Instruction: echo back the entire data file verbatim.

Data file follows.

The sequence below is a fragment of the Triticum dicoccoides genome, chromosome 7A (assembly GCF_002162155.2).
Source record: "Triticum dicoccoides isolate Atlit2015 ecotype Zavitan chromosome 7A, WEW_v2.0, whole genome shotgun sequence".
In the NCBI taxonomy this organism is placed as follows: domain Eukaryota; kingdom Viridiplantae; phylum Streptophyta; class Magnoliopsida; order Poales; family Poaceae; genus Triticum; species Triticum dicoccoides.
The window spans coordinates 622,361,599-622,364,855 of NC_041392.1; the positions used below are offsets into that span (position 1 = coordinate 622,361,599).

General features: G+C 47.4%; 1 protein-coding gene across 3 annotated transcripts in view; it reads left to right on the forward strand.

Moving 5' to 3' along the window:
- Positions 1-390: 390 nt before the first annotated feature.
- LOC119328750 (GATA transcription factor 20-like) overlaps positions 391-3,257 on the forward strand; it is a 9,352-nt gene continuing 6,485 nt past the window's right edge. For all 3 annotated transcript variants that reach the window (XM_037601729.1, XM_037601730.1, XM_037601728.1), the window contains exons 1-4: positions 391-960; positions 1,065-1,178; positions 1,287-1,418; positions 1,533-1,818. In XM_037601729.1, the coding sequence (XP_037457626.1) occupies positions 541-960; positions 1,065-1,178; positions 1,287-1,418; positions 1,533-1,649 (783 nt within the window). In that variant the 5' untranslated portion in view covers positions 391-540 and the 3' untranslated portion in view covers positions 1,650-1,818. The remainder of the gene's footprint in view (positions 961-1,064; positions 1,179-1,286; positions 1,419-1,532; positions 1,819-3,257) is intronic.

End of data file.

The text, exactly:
The sequence below is a fragment of the Triticum dicoccoides genome, chromosome 7A (assembly GCF_002162155.2).
Source record: "Triticum dicoccoides isolate Atlit2015 ecotype Zavitan chromosome 7A, WEW_v2.0, whole genome shotgun sequence".
In the NCBI taxonomy this organism is placed as follows: domain Eukaryota; kingdom Viridiplantae; phylum Streptophyta; class Magnoliopsida; order Poales; family Poaceae; genus Triticum; species Triticum dicoccoides.
The window spans coordinates 622,361,599-622,364,855 of NC_041392.1; the positions used below are offsets into that span (position 1 = coordinate 622,361,599).

General features: G+C 47.4%; 1 protein-coding gene across 3 annotated transcripts in view; it reads left to right on the forward strand.

Moving 5' to 3' along the window:
- Positions 1-390: 390 nt before the first annotated feature.
- LOC119328750 (GATA transcription factor 20-like) overlaps positions 391-3,257 on the forward strand; it is a 9,352-nt gene continuing 6,485 nt past the window's right edge. For all 3 annotated transcript variants that reach the window (XM_037601729.1, XM_037601730.1, XM_037601728.1), the window contains exons 1-4: positions 391-960; positions 1,065-1,178; positions 1,287-1,418; positions 1,533-1,818. In XM_037601729.1, the coding sequence (XP_037457626.1) occupies positions 541-960; positions 1,065-1,178; positions 1,287-1,418; positions 1,533-1,649 (783 nt within the window). In that variant the 5' untranslated portion in view covers positions 391-540 and the 3' untranslated portion in view covers positions 1,650-1,818. The remainder of the gene's footprint in view (positions 961-1,064; positions 1,179-1,286; positions 1,419-1,532; positions 1,819-3,257) is intronic.